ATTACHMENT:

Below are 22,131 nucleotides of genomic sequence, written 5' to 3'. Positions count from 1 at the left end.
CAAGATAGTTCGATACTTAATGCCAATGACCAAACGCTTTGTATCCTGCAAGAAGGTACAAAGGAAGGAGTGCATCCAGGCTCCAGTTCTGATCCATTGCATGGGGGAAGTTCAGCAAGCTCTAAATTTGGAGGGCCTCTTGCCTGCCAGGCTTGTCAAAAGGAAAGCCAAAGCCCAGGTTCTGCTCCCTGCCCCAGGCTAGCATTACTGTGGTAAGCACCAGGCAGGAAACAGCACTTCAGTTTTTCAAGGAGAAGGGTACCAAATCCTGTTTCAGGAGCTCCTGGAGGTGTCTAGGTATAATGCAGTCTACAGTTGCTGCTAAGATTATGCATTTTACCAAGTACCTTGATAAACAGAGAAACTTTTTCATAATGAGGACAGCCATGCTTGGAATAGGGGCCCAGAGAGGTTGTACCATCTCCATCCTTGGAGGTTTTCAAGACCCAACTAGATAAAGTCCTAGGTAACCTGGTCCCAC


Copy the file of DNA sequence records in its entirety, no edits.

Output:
Below are 22,131 nucleotides of genomic sequence, written 5' to 3'. Positions count from 1 at the left end.
CAAGATAGTTCGATACTTAATGCCAATGACCAAACGCTTTGTATCCTGCAAGAAGGTACAAAGGAAGGAGTGCATCCAGGCTCCAGTTCTGATCCATTGCATGGGGGAAGTTCAGCAAGCTCTAAATTTGGAGGGCCTCTTGCCTGCCAGGCTTGTCAAAAGGAAAGCCAAAGCCCAGGTTCTGCTCCCTGCCCCAGGCTAGCATTACTGTGGTAAGCACCAGGCAGGAAACAGCACTTCAGTTTTTCAAGGAGAAGGGTACCAAATCCTGTTTCAGGAGCTCCTGGAGGTGTCTAGGTATAATGCAGTCTACAGTTGCTGCTAAGATTATGCATTTTACCAAGTACCTTGATAAACAGAGAAACTTTTTCATAATGAGGACAGCCATGCTTGGAATAGGGGCCCAGAGAGGTTGTACCATCTCCATCCTTGGAGGTTTTCAAGACCCAACTAGATAAAGTCCTAGGTAACCTGGTCCCAC